The community's patriotic spirit came alive that day with many households displaying American flags in their yards or on their houses.
Events in Carl Miller Park launched the city's main Fourth of July festivities as the El-Whyee Business Association hosted its annual Fourth of July Festival in the Park. Bill Bamber, a spokesman for the local business association, reported an increase in participation this year with more than 4,500 people visiting the park throughout the day.
As Mike Bush played guitar on stage at the front of the park, people like Tanner Wing were busy preparing for this year's "Wash and Shine" car show. With contest judges nearby, Wing was putting the finishing touches on his restored 1953 Chevy Bel Air.
With so many people eager to check out his vintage car as well as a matching kiddie car parked next to it, Wing wanted to ensure his car was absolutely free of fingerprints and smudges in hopes of earning top ranking.
In this case, their "obstacle" was a 1984 Buick LeSabre, which was rapidly being compressed beneath the weight of a souped up truck driven by Jeff McCluskey.
"Now it's the color of brown and tire tracks," one person shouted as he caught a glimpse of the car's original body color.
Among the sights and sounds returning to this year's July Fourth events at the park included Don Goodwill's model railroad display. Making a wide loop around the park, children and adults alike watched as a passenger train rolled by. On a spur line were dozens of assorted cars bearing the names of various businesses and local organizations. Throughout the day, Goodwill switched out the locomotives and cars to change the look and feel of the layout.
Nearby, the lure of inflatable children's rides was more than enough of an enticement for youngsters like Tyler Bair. Hopping and rolling through one inflatable castle, he took a bit of a tumble down the exit slide before he jumped back up and scrambled back inside.
Among the day's main highlights was the Little Miss El-Whyee Pageant, which drew dozens of participants, including many preschoolers. As each contest stepped on stage -- a few of them showing signs of stage fright -- the young girls offered a glimpse of their talent. A few chose to sing while others demonstrated their dance moves.
Among this year's contests was Helen Harman, who at just six months old was the youngest to step on stage. With her mother close by, the infant was a little reluctant to show the audience how well she had mastered being able to crawl, choosing instead to scoot across the platform.
According to Jessica Smith, who organizes the event, each of these young girls come away as winners. These contestants received a tiara along with other prizes for participating.
As the festival in the park continued throughout the afternoon, city fire fighters were busy preparing for the evening's fireworks finale. At a cost of approximately $30,000, this year's show featured more than 3,000 shells, making it one the largest in southern Idaho, said Alan Roberts from the city fire department. The show in Mountain Home was surpassed only by a similar fireworks display in Boise.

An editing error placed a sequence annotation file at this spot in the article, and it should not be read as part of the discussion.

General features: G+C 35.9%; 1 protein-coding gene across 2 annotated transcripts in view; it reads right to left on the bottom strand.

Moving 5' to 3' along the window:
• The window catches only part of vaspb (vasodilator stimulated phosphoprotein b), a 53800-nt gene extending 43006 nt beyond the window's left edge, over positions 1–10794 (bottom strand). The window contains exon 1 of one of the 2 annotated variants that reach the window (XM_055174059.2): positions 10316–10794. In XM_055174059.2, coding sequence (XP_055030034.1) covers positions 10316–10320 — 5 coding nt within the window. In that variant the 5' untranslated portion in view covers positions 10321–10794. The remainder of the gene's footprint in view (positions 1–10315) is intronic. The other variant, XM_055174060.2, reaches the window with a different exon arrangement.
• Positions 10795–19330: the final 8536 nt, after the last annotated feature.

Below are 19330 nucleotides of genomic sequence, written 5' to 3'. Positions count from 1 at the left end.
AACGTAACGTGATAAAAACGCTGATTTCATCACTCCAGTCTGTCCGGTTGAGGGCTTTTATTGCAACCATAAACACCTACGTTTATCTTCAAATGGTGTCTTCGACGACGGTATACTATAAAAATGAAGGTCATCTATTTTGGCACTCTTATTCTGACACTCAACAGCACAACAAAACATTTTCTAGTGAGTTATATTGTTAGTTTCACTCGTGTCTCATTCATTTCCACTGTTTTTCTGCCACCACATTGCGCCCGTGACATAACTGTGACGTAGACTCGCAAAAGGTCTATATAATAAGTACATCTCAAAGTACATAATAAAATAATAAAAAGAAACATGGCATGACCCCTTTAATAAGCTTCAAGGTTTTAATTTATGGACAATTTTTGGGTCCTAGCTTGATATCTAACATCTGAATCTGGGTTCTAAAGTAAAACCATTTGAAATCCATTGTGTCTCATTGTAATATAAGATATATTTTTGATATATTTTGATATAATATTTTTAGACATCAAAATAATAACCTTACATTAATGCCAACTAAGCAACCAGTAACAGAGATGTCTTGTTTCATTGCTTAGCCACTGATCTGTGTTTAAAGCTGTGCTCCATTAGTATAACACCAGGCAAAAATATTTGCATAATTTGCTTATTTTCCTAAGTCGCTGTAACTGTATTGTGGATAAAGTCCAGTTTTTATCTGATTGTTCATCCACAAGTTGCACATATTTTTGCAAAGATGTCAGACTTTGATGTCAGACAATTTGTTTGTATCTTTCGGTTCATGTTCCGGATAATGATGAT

Having installed the hundreds of launch tubes the night before, firefighters started loading the actual shells at 8 a.m. that day and finished their work nearly 10 hours later. Highlighting different aspects of the upcoming show, Roberts pointed out the battery of one-inch tubes that held 100 shells apiece. Those low-flying fireworks would later serve as the show's opener with additional batteries helping to close out the night's performance.
Nearby, Elsa Guillen from the fire department was placing some of the three- and four-inch shells into another display, which were considerably smaller than the "real crowd pleasers" that measured up to 16 inches in diameter.
Next to her feet were miles of wire that stretched across the patch of dirt and gravel. With pairs of wires connected to each shell, all of the wires were then tied into junction boxes next to each batch of shells. This electronic ignition system was considerably more reliable -- and safer -- than the method firefighters here once used.
"It used to be that we'd light them by hand and duck," said Roberts as he held up one of the 12-inch shells, which alone weighted more than 60 pounds.
This year's fireworks display marked the first time that seating at the city golf course allowed people to get closer to the action. With blankets and chairs positioned in strategic vantage points, seating this year extended to the seventh fairway near the canal that separates the front and back nine holes. In previous years, the crowd line was restricted to the first fairway next to North 18th East Street.
As the show wrapped up that evening, low-flying fireworks during the finale triggered several spot fires near the launch site with fire crews quickly extinguishing the flames. According to interim fire chief Alan Bermensolo, there were no reports of damage.
The Independence Day holiday remained a fairly safe event with the city receiving no emergency calls related to fires triggered by fireworks by local residents. It was the first time in recent years the city hadn't dealt with this issue, Bermensolo said.